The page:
Save Our NHS does not endorse any political Party but we do encourage our locally and nationally elected representatives to stand up and be counted when it comes to the NHS.
Courtesy of the NHS Federation we present Green MP Caroline Lucas‘ Bill to protect NHS services from Private Profiteers and the Tories agenda to, “end the NHS” as stated by their policy chief Oliver Letwin.
NHS Reinstatement Bill is presented to Parliament – Allyson Pollock
Caroline Lucas, the Green Party MP, will today present a cross-party NHS Reinstatement Bill in Parliament, with backing from Lib Dem, SNP, Plaid Cymru, and Labour MPs, including Labour leadership candidate Jeremy Corbyn. The Bill seeks to reinstate the NHS based on its founding principles and reverse the creeping marketisation of the health service. The Bill, drafted by Peter Roderick of the Global Public Health Unit at Queen Mary University of London, was last week backed by the British Medical Association. It reinstates the Secretary of State’s responsibility for the provision of services, severed by the Health and Social Care Act 2012. It would strip away the costly market mechanisms that leach money out from the NHS and abolish bodies such as NHS trusts, NHS foundation trusts, and clinical commissioning groups. See more on the background to the Bill.
Please write to your MP and ask them specifically whether or not they support Caroline’s Bill.
North Hull. Diana Johnson: email@example.com
East Hull. Karl Turner: firstname.lastname@example.org
Hessle and West Hull: email@example.com
Haltemprice and Howden. David Davis: firstname.lastname@example.org
Beverley and Holderness. Graham Stuart: email@example.com
Brigg and Goole. Andrew Percy: firstname.lastname@example.org
East Yorkshire. Greg Knight via his office manager: email@example.com
Shocking results are emerging from the government’s attempts to use the market to organise patient care. Services are going out to tender despite the damaging consequences for the NHS, its patients and its staff. Today, Caroline Lucas MP is presenting a Bill in Parliament which seeks to repeal the market driven changes (more below) – a first step in the post-election campaign to stop the outsourcing of more NHS services.
Who would disagree with involving clinicians in organising healthcare?
Research says that people support this, but the reality of the coalition’s 2012 NHS changes is that the GPs leading CCGs are being forced to plan care through the market, often creating waste, more pressure on the NHS and worse care for patients. Here’s three examples.
1. Nottingham dermatology privatisation ‘unmitigated disaster’
The privatisation of a renowned dermatology centre has led to its near-collapse, concluded a report on the outsourcing of the NHS service in Nottingham. Local NHS doctors refused to work for Circle, the private company involved, so they recruited less experienced staff at greater cost. Standards were not high enough to treat complex patients who were forced to travel out of the area. The pediatric dermatology service, which is one of the few centres outside London, remains “on a knife-edge” because of the staffing problems.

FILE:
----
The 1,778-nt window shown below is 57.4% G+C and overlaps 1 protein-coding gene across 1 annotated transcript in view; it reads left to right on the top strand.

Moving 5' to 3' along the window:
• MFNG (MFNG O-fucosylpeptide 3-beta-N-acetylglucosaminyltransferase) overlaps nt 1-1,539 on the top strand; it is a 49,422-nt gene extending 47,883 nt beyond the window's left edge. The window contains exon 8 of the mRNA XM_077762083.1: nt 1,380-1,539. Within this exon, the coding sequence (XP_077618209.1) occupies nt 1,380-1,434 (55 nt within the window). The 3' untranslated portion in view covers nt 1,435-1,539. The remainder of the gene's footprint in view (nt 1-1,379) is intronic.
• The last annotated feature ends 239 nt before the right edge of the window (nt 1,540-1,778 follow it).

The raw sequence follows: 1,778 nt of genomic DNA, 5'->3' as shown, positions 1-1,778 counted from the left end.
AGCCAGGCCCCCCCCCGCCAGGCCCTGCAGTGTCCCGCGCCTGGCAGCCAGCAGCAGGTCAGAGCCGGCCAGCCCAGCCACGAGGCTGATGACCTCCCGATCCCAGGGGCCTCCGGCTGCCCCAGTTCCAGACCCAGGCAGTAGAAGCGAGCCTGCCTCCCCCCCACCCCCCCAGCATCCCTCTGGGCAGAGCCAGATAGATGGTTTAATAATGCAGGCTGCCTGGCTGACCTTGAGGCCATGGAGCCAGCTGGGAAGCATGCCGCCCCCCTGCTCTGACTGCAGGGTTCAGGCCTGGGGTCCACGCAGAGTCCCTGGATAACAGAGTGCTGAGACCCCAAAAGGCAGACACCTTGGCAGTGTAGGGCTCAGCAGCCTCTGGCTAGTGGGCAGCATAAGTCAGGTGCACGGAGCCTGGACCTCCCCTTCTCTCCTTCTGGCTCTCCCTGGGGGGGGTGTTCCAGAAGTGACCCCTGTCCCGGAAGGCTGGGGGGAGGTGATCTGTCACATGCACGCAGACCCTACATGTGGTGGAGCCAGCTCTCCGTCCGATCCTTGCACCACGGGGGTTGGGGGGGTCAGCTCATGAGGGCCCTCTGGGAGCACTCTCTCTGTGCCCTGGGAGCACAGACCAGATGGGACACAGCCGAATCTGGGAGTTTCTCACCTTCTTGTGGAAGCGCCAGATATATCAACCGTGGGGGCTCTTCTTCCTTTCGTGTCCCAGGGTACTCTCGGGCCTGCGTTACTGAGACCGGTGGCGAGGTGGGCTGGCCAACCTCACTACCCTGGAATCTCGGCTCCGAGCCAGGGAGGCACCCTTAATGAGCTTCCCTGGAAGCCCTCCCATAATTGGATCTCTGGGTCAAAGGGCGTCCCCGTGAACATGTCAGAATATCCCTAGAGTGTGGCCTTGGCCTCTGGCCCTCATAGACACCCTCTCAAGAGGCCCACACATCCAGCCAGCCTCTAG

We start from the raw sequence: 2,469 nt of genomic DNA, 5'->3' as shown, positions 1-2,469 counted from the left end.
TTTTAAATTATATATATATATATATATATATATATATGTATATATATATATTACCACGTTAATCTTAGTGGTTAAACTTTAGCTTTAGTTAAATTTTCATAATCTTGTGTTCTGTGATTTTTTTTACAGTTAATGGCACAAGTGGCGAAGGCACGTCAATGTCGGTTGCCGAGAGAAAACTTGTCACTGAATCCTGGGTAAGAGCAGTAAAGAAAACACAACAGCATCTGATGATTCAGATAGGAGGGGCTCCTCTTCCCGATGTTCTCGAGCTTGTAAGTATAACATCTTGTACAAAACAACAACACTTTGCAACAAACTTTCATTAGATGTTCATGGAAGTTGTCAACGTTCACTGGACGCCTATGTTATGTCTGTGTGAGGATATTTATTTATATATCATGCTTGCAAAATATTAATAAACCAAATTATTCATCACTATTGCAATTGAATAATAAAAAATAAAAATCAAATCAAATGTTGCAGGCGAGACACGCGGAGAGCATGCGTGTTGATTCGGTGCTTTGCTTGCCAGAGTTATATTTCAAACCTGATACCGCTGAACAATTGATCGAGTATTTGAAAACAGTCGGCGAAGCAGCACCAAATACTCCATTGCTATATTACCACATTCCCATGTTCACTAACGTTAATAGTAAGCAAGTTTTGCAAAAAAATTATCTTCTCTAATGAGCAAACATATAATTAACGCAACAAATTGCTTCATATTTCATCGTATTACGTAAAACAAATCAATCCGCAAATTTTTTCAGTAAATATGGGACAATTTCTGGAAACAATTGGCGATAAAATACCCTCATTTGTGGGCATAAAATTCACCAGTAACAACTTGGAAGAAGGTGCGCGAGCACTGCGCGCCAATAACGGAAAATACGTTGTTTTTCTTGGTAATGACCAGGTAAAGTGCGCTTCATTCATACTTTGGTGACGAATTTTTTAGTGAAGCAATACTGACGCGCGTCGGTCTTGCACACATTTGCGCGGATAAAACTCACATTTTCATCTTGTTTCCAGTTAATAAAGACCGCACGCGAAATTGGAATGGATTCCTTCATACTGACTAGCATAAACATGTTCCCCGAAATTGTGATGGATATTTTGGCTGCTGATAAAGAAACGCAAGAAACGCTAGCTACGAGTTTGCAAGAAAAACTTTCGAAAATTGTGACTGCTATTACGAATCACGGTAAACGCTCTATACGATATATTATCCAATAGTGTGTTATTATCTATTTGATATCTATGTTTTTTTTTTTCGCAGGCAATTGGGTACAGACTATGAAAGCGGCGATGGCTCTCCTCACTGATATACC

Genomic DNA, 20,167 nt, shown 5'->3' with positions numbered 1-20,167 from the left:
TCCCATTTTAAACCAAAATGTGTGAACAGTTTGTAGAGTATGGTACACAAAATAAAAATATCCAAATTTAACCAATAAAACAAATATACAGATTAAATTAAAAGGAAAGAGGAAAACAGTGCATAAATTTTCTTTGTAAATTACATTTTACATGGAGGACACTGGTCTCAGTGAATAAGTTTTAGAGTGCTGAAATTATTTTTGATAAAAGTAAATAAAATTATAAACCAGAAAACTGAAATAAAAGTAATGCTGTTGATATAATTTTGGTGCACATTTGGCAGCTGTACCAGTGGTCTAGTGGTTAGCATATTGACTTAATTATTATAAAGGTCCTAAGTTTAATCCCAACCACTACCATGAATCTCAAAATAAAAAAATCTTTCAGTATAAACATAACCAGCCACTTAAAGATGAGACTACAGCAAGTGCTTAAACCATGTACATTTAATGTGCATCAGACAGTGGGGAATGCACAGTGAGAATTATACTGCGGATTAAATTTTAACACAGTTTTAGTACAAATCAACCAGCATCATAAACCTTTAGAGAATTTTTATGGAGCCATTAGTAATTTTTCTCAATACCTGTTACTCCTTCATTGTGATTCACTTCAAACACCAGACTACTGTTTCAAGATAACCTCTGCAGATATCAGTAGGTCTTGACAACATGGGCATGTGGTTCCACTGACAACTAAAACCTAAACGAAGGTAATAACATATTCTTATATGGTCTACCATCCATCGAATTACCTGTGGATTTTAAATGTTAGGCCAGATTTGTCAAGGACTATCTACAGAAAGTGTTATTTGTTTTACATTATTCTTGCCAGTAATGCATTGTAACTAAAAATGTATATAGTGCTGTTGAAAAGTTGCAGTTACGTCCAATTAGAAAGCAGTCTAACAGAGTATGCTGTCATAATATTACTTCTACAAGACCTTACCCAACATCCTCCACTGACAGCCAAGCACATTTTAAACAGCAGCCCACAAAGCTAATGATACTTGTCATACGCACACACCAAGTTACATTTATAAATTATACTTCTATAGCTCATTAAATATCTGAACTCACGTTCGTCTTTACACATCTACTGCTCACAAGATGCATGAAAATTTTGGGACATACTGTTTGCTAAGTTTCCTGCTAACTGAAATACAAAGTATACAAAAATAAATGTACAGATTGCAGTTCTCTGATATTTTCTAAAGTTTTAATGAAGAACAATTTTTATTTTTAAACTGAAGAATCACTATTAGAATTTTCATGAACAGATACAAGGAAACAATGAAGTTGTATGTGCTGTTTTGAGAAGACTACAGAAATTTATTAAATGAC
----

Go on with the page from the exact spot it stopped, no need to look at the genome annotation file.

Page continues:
2. Future of trauma services threatened by outsourcing
In Bedford, Circle took over all musculoskeletal services, leaving Bedford NHS hospitals with 30% less patients and threatening the sustainability of other departments. “The significant reduction in referrals since April, and associated potential loss of income… mean a direct impact on the viability of the trauma service which in turn will undermine the ability of A&E to see and admit trauma patients.” concluded the hospital Board.
3. Alliance of public and NHS staff stop local privatisation
After BUPA beat the NHS to a £235m contract to run all MSK services on the South Coast, there was widespread concern from NHS staff. Local doctors warned that they would not be able to provide trauma services to the most serious of cases and that financially the local hospital in Worthing would suffer. The public joined in, holding meetings and lobbying the local CCGs and politicians. A report was commissioned which agreed that the impact on the hospital would be severe. FinallyBUPA dropped out of the contract and the CCG reconsidered is plans.
Why this threatens the NHS
What links these examples is the government’s insistence that CCCs must give the private sector a chance to bid for NHS work. At a time of great financial pressure this makes little sense. It creates greater instability and raises the financial pressure on our hospitals. A market approach doesn’t fit with our national health service. Sick patients often have complex needs with an uncertain outcome and our hospitals seek to treat all who come through its doors. To achieve this they need the money they get from treating more straightforward cases to fund those that are more complex. Staff training also relies on this mix.
The NHS cannot afford to lose this ‘bread and butter’ work to profit-seeking private companies. As we have seen Circle and other private companies have withdrawn from providing a service if there is insufficient profit. There have been concerns over the quality of care too. Patients need sustainable services that will be there when they need them. In planning for the needs of patients we must first support and develop our NHS services. As NHS supporters we must get involved or far more NHS services will be put out to tender.